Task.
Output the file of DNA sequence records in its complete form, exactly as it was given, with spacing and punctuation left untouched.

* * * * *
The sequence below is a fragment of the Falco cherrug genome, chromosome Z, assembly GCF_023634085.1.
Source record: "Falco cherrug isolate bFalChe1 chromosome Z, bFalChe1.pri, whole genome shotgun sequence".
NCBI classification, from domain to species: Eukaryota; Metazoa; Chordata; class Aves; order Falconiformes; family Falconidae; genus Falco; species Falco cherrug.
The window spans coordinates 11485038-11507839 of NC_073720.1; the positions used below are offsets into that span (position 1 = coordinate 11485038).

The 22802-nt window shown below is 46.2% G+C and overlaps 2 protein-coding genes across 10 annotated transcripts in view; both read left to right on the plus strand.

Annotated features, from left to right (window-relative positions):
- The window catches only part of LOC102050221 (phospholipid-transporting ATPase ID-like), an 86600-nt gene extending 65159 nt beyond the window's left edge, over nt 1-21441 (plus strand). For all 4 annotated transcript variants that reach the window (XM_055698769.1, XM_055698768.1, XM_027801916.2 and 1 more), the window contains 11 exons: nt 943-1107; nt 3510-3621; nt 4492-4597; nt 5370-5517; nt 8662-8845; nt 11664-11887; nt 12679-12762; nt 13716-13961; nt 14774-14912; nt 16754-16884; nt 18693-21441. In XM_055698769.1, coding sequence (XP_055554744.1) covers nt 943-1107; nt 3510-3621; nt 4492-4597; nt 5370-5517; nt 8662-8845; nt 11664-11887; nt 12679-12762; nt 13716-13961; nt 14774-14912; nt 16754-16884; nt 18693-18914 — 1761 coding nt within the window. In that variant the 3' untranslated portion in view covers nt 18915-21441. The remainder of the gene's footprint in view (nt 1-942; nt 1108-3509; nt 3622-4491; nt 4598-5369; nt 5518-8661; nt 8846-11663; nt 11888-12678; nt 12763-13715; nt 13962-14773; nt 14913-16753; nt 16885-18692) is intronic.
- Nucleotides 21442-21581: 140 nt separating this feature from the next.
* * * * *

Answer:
The sequence below is a fragment of the Falco cherrug genome, chromosome Z, assembly GCF_023634085.1.
Source record: "Falco cherrug isolate bFalChe1 chromosome Z, bFalChe1.pri, whole genome shotgun sequence".
NCBI classification, from domain to species: Eukaryota; Metazoa; Chordata; class Aves; order Falconiformes; family Falconidae; genus Falco; species Falco cherrug.
The window spans coordinates 11485038-11507839 of NC_073720.1; the positions used below are offsets into that span (position 1 = coordinate 11485038).

The 22802-nt window shown below is 46.2% G+C and overlaps 2 protein-coding genes across 10 annotated transcripts in view; both read left to right on the plus strand.

Annotated features, from left to right (window-relative positions):
- The window catches only part of LOC102050221 (phospholipid-transporting ATPase ID-like), an 86600-nt gene extending 65159 nt beyond the window's left edge, over nt 1-21441 (plus strand). For all 4 annotated transcript variants that reach the window (XM_055698769.1, XM_055698768.1, XM_027801916.2 and 1 more), the window contains 11 exons: nt 943-1107; nt 3510-3621; nt 4492-4597; nt 5370-5517; nt 8662-8845; nt 11664-11887; nt 12679-12762; nt 13716-13961; nt 14774-14912; nt 16754-16884; nt 18693-21441. In XM_055698769.1, coding sequence (XP_055554744.1) covers nt 943-1107; nt 3510-3621; nt 4492-4597; nt 5370-5517; nt 8662-8845; nt 11664-11887; nt 12679-12762; nt 13716-13961; nt 14774-14912; nt 16754-16884; nt 18693-18914 — 1761 coding nt within the window. In that variant the 3' untranslated portion in view covers nt 18915-21441. The remainder of the gene's footprint in view (nt 1-942; nt 1108-3509; nt 3622-4491; nt 4598-5369; nt 5518-8661; nt 8846-11663; nt 11888-12678; nt 12763-13715; nt 13962-14773; nt 14913-16753; nt 16885-18692) is intronic.
- Nucleotides 21442-21581: 140 nt separating this feature from the next.